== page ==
Homework Routine Tips: Using the New Year to Refresh Your System

k-12

The new year is a great time to make changes. This blog post explains why you should use this new year to refresh your household's homework routine, and how you can do it successfully.

Keeping It Fresh

As human beings, when we get into a routine of doing the same thing over and over again, we tend to fall into a rut and maintain the status quo. Specifically, as parents, the routines we have with our children, like the breakfast routine, the bedtime routine, and the homework routine, don't usually change much over time. But, every so often, it's good to take a pause and evaluate - and potentially change - the homework routine. After all, our kids are always changing, and we should stay flexible to meet their shifting needs. Here are a few key tips for how you can use the new year as an opportunity to refresh your household's homework routine.

A family goes through their homework routine

Tip 1: Do The Routine… Mindfully

When we do something out of habit, we tend to do it in auto-pilot mode, barely paying attention to what the task entails. That's why the first step to refreshing your homework routine is to do it, but mindfully, truly paying attention to each step of the process. This way, you'll notice if something is not working. You should also involve your children by pausing along the way and asking them if they have any feedback on the routine. Afterwards, you can make a list of any insights you've experienced and potential areas for improvement you've identified.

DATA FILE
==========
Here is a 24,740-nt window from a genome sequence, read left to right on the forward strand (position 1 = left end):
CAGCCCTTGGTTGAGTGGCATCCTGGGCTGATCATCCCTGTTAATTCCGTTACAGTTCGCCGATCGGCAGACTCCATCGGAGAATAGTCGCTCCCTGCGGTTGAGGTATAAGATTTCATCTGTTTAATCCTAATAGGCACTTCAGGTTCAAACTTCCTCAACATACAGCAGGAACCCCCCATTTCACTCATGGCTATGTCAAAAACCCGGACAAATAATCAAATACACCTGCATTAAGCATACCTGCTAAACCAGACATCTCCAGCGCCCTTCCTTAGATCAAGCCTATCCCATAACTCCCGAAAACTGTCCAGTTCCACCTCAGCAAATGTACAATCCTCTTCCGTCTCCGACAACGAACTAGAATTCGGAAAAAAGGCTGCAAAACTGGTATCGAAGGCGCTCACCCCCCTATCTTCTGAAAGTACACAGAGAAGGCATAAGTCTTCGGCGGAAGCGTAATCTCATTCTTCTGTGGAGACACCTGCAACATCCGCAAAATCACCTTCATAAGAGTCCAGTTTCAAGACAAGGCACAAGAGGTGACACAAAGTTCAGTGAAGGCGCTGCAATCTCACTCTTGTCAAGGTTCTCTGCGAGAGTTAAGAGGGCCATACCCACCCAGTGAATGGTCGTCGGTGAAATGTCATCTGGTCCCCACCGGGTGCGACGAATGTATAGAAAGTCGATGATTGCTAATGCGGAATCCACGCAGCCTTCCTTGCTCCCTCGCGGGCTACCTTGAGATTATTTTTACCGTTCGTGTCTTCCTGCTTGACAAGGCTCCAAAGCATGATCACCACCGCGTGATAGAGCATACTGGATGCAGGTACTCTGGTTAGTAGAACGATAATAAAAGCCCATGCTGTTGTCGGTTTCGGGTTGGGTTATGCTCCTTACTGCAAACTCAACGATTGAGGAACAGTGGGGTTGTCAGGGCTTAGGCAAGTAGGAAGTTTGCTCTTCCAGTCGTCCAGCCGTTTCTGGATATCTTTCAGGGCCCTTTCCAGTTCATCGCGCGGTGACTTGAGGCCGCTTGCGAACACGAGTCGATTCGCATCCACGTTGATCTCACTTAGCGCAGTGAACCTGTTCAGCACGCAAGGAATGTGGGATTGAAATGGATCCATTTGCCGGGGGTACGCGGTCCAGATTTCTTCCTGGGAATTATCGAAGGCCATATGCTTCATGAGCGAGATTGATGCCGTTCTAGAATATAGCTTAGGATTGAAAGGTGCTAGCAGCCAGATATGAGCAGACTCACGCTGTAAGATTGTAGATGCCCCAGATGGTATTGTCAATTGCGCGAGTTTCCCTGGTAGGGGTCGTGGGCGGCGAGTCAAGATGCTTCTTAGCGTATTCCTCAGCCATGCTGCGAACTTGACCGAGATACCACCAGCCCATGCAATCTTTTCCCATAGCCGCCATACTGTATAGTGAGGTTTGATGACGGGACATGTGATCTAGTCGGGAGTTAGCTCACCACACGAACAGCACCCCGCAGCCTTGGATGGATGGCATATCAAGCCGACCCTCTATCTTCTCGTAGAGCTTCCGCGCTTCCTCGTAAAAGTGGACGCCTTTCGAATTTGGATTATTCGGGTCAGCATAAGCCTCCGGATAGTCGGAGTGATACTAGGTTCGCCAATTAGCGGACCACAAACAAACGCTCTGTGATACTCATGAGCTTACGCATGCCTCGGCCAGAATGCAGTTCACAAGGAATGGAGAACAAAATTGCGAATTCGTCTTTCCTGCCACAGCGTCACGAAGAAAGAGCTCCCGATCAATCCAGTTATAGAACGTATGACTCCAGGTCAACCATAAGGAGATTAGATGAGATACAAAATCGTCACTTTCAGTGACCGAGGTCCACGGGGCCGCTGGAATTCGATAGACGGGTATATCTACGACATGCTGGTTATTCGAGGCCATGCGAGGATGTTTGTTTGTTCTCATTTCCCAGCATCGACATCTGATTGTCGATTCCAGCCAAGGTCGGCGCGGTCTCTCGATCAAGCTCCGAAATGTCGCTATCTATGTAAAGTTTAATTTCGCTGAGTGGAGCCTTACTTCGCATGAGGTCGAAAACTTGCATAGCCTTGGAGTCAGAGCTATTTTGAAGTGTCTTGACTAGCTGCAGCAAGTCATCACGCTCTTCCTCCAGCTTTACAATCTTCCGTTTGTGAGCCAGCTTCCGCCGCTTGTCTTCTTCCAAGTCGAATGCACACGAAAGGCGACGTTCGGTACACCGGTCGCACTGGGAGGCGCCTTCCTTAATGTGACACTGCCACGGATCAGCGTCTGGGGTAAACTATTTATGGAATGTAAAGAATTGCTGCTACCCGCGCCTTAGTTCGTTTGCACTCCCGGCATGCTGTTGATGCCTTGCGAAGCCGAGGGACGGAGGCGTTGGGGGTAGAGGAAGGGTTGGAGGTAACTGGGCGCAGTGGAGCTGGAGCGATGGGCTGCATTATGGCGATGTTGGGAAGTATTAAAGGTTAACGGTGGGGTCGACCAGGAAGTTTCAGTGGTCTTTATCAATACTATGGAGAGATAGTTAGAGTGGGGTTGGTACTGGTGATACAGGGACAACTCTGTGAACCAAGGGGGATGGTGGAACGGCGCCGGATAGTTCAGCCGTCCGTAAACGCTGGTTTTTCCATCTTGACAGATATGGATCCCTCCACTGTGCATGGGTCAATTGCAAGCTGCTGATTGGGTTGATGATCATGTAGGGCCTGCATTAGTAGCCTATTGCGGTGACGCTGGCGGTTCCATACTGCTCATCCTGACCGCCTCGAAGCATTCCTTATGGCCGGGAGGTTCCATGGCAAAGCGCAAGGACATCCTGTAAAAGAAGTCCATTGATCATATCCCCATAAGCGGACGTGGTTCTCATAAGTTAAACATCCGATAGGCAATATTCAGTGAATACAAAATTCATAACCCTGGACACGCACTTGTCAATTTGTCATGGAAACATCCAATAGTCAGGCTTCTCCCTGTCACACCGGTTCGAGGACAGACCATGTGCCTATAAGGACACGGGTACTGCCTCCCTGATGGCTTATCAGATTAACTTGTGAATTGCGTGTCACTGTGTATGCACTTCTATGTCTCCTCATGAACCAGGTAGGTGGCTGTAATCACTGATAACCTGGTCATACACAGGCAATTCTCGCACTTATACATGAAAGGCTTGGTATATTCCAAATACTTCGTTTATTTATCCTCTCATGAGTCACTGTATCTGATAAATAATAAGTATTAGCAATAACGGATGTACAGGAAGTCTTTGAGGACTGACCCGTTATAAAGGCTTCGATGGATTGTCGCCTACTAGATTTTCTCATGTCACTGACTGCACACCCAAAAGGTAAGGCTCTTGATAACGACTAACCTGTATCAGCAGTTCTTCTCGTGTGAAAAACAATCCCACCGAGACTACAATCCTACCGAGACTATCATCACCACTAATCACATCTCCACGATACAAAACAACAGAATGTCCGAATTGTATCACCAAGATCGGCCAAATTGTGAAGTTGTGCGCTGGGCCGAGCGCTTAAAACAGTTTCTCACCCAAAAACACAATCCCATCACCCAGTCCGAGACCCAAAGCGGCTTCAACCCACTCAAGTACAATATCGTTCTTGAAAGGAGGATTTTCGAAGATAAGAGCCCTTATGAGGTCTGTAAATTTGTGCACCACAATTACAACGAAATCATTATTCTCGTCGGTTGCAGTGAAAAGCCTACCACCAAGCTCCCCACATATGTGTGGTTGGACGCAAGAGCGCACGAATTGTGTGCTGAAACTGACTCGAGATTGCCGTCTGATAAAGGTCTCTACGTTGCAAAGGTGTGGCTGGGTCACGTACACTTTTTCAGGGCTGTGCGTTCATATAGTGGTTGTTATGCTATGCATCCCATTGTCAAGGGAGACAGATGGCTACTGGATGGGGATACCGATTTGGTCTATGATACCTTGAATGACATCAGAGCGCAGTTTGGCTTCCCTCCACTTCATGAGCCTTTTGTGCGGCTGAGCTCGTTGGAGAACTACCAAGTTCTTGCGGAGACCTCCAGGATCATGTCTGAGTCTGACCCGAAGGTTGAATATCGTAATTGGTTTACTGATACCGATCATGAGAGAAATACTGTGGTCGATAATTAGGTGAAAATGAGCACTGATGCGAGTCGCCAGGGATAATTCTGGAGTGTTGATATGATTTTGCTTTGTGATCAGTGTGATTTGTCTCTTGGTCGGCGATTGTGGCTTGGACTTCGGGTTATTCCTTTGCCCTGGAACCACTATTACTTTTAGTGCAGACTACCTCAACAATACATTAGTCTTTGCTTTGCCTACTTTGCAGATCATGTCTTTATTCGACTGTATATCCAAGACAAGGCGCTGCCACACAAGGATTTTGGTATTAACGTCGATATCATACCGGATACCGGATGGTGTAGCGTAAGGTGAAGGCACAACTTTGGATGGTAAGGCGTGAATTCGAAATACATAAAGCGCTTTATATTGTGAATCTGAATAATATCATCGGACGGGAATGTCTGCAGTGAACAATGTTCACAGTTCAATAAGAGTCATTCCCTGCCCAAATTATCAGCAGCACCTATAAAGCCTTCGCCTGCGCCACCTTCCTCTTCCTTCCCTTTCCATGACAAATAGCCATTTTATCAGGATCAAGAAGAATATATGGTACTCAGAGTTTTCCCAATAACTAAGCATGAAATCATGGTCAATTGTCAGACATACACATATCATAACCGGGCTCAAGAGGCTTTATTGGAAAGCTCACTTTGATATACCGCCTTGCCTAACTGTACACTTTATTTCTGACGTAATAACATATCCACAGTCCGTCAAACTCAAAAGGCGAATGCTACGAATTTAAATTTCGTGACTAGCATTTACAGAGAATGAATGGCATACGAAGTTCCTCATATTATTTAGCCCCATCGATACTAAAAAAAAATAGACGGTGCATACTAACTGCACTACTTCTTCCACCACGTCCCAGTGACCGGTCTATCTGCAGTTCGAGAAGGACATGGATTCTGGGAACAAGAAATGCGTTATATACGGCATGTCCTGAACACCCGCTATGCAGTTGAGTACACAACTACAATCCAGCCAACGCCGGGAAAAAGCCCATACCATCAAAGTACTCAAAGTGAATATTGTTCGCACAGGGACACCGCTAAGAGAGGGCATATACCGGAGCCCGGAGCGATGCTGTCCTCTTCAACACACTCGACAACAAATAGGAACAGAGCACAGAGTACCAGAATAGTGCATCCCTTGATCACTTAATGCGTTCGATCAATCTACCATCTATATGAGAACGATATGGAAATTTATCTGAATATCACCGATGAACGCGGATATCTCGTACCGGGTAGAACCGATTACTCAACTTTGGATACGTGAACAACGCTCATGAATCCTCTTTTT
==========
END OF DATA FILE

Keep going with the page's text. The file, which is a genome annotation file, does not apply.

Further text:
New year is a good opportunity to refresh your homework routine

Tip 2: Ask Others about Their Routines

If you've always done things one way, you might not even be aware of some of the other approaches or alternatives that exist. It can be incredibly enlightening to talk to other parents about their household homework routines, identifying any ideas you hadn't previously thought of that you might be able to implement into your own system at home. Ask friends who are parents and your children's teachers and conduct some online research. You can also have your children participate by asking them to speak to their friends to see if they have any tips that sound like they're worth trying out.

Tip 3: Make One Change at a Time

What you might find after following our first two tips is that you end up with a list of several new approaches you want to try or changes you want to make to your household homework routine. When it comes time to implement and actually make those changes, make sure that you do so one change at a time - for several reasons. First, you'll ensure that your children (and you!) won't find yourselves overwhelmed by a sudden, jarring shift in routine. And second, this approach will allow you to pay attention to the results of each individual change and decide whether or not it's a positive shift worth making a permanent one.

A child does her homework routine

To help you get started brainstorming, here's a list of a few factors to think about:

  • Do your children do homework on their own, or do you supervise the process?
  • Do you look over assignments before or after they're turned in?
  • Do you review each homework assignment, or just some of them? How do you decide what aspects of the assignment to look at?
  • Do you correct your child's homework?
  • What time of the day do you dedicate to homework?
  • Where do you conduct your homework routine? Is it a place that lends itself to concentration, or does it have distractions?
  • How actively does your child participate in every step of the homework routine?
  • How should the homework routine change as your children get older?

Now that we've got you thinking, it's time to turn those tips into action. Good luck!

A homework help resource that can engage your children in learning is Study.com's collection of thousands of lessons in every subject.

By Daisy Rogozinsky
December 2019
k-12 homework

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